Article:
It seems to me that this topic is very strange and confused. Could someone lights me up?
The only times I'd recommend using try/catch is if you're using a native language function that
- Can throw an error/exception
- Does not give you any tools to detect whether you're about to do something stupid that would cause that error/exception. eg: In ActionScript, closing a loader that is not open will result in an error but the loader doesn't have an isOpen property to check so you're forced to wrap it in try/catch to silence an otherwise totally meaningless error.
- The error/exception really is meaningless.
Let's take the examples you list and see how they square with that list.
I read someone saying that we should use try-catch blocks only to prevent fatal errors.
In the case of AS's loader.close() function, this is good advice. That's a fatal error, and all from an otherwise trivial misstep. On the other hand, virtually ALL errors in AS will bring your application to a halt. Would you then wrap them all in try/catch? Absolutely not! A "fatal error" is fatal for a reason. It means something terribly wrong has happened and for the application to continue on in a potentially "undefined" state is foolhardy. It's better to know an error happened and then fix it rather than just let it go.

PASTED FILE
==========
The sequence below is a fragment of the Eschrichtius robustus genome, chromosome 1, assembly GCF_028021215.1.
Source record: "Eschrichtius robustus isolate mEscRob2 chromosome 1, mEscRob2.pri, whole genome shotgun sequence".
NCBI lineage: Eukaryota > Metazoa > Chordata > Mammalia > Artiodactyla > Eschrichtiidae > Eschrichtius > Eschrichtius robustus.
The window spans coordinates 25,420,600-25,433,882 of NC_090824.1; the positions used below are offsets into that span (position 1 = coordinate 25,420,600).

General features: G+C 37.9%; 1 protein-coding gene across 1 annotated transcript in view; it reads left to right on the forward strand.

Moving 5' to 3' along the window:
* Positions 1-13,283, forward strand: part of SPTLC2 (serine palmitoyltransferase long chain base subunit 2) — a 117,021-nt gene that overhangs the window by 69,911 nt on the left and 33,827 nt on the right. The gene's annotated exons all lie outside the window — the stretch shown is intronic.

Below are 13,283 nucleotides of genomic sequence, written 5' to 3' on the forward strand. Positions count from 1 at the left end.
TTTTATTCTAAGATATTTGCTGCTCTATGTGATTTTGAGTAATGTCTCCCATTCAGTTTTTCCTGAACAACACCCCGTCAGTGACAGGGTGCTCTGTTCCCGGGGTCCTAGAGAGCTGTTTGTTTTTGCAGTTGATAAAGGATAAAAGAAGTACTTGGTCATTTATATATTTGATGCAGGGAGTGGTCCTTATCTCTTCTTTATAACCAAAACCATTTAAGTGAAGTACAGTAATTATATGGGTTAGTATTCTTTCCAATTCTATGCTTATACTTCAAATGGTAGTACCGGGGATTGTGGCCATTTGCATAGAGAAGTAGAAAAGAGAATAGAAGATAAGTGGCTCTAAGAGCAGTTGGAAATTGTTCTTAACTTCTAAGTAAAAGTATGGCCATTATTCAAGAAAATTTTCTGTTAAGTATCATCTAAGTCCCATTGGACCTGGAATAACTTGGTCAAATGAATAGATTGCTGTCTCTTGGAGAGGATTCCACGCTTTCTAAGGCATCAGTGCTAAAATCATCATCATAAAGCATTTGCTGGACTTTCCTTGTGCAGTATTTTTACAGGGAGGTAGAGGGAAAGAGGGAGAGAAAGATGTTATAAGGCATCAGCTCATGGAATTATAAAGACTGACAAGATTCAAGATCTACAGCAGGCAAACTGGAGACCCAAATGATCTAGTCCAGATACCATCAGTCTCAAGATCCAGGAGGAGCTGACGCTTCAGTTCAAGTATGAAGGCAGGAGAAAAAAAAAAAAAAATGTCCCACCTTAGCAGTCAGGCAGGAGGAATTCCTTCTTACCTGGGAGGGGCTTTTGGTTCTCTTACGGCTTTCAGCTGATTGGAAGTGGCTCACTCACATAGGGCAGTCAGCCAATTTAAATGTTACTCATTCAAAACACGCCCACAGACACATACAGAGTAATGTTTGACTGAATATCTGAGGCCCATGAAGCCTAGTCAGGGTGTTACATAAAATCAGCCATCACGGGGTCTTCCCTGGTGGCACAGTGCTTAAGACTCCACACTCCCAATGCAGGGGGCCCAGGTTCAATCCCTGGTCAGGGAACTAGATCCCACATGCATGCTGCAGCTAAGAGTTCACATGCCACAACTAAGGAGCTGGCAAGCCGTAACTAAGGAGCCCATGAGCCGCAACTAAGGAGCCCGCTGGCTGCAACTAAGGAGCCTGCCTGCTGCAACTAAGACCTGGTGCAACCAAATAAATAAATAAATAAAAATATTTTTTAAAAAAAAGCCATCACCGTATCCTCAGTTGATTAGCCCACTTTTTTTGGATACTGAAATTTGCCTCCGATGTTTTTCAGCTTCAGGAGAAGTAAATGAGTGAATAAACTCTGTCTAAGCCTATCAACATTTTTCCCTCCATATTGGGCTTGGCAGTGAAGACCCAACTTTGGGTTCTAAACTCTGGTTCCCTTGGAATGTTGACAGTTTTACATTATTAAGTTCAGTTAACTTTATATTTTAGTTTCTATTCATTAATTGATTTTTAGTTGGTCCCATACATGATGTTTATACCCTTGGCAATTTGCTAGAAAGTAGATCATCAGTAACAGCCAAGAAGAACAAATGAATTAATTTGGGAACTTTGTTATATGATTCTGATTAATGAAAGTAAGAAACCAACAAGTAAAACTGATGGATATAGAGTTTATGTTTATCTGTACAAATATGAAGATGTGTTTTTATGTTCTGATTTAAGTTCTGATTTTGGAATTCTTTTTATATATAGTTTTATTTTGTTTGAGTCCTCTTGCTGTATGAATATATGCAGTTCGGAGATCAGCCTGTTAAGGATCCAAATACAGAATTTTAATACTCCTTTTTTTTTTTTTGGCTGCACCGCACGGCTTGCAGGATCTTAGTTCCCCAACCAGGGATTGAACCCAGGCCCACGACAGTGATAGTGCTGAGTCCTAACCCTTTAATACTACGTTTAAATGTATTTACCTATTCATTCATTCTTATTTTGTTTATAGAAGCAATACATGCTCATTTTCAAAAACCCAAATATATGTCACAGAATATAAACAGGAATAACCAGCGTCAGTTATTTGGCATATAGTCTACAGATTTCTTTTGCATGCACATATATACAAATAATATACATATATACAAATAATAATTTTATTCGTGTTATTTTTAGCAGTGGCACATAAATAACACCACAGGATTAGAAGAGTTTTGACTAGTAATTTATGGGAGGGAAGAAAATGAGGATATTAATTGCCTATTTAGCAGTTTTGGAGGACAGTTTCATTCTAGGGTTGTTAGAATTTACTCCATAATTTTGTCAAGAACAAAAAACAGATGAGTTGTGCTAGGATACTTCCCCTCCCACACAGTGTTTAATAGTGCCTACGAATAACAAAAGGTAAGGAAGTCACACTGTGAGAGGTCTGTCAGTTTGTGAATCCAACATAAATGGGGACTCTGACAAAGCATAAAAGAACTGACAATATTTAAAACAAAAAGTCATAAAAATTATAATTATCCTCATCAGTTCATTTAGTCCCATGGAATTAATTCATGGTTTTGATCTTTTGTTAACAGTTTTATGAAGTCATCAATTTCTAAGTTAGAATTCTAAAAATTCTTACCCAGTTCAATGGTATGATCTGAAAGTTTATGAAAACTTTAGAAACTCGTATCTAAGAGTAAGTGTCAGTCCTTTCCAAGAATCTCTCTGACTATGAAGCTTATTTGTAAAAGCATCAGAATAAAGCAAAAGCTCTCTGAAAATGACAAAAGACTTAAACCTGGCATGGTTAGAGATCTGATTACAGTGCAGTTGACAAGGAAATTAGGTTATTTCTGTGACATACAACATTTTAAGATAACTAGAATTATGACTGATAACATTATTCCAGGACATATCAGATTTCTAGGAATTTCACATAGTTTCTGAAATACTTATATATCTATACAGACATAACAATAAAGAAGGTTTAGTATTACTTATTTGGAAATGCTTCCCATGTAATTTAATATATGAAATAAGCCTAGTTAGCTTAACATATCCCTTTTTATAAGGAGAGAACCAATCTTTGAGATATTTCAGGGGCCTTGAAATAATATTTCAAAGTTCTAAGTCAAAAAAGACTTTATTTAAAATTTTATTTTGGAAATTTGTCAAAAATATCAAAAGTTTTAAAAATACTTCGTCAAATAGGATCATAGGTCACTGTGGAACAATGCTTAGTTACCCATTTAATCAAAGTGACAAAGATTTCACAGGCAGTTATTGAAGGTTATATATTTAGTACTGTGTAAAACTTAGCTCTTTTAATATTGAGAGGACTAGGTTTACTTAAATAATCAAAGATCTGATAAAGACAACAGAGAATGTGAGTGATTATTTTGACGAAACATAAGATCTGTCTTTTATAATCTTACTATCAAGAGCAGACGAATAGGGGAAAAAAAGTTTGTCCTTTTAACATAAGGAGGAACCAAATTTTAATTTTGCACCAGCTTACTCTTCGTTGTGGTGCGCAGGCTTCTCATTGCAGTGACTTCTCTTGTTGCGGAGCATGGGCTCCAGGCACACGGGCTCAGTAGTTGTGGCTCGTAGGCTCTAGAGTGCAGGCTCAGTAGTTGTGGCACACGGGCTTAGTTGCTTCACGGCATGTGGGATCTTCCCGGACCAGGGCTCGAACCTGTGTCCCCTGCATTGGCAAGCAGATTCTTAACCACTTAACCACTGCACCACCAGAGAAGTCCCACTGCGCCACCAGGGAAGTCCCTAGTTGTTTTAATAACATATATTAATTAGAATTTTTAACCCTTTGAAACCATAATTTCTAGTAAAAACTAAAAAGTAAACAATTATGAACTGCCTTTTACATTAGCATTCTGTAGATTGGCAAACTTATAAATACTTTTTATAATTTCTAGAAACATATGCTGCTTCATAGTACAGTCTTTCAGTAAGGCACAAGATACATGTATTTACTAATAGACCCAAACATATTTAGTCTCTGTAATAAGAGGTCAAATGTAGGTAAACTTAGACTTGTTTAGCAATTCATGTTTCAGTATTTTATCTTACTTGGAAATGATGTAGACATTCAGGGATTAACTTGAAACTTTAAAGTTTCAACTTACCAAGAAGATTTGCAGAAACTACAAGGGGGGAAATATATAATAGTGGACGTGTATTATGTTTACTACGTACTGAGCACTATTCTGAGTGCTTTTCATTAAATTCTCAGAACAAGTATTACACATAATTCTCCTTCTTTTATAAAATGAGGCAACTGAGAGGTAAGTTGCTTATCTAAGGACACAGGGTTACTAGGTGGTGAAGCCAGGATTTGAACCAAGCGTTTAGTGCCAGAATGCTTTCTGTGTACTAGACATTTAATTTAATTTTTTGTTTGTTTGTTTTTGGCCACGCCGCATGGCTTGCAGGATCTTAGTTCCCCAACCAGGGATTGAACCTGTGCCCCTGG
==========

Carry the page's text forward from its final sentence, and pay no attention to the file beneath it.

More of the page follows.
I read someone else saying that we should use it only on unexpected errors
That's even worse. Those are presicely the errors you DON'T want to silence, because silencing them means that you're never going to find them. Maybe you're not swallowing them, though... maybe you're logging them. But why would you try/catch/log/continue as though nothing happened, allowing the program to run in a potentially dangerous and unexpected condition? Just let the error kick you in the teeth and then fix it. There's little more frustrating than trying to debug something that's wrong in a program that someone else wrote because they wrapped everything in a try/catch block and then neglected to log.
Others simply say that try-catch blocks should be used everywhere because they can be also extended (extending the Exception class).
There's potential merit to this if you're the one doing the throwing, and you're trying to alert yourself to an exceptional situation in your program... but why try/catch your own thrown error? Let it kick you in the teeth, then fix it so that you don't need to throw the error anymore.
Finally someone says that PHP try-catch block are totally useless because they are very bad implemented. (On this i find a nice SO question about performance).
Maybe so. I can't answer this one though.
So... this might be a bit of a religious question, and I'm certain people will disagree with me, but from my particular vantage point those are the lessons I've learned over the years about try/catch.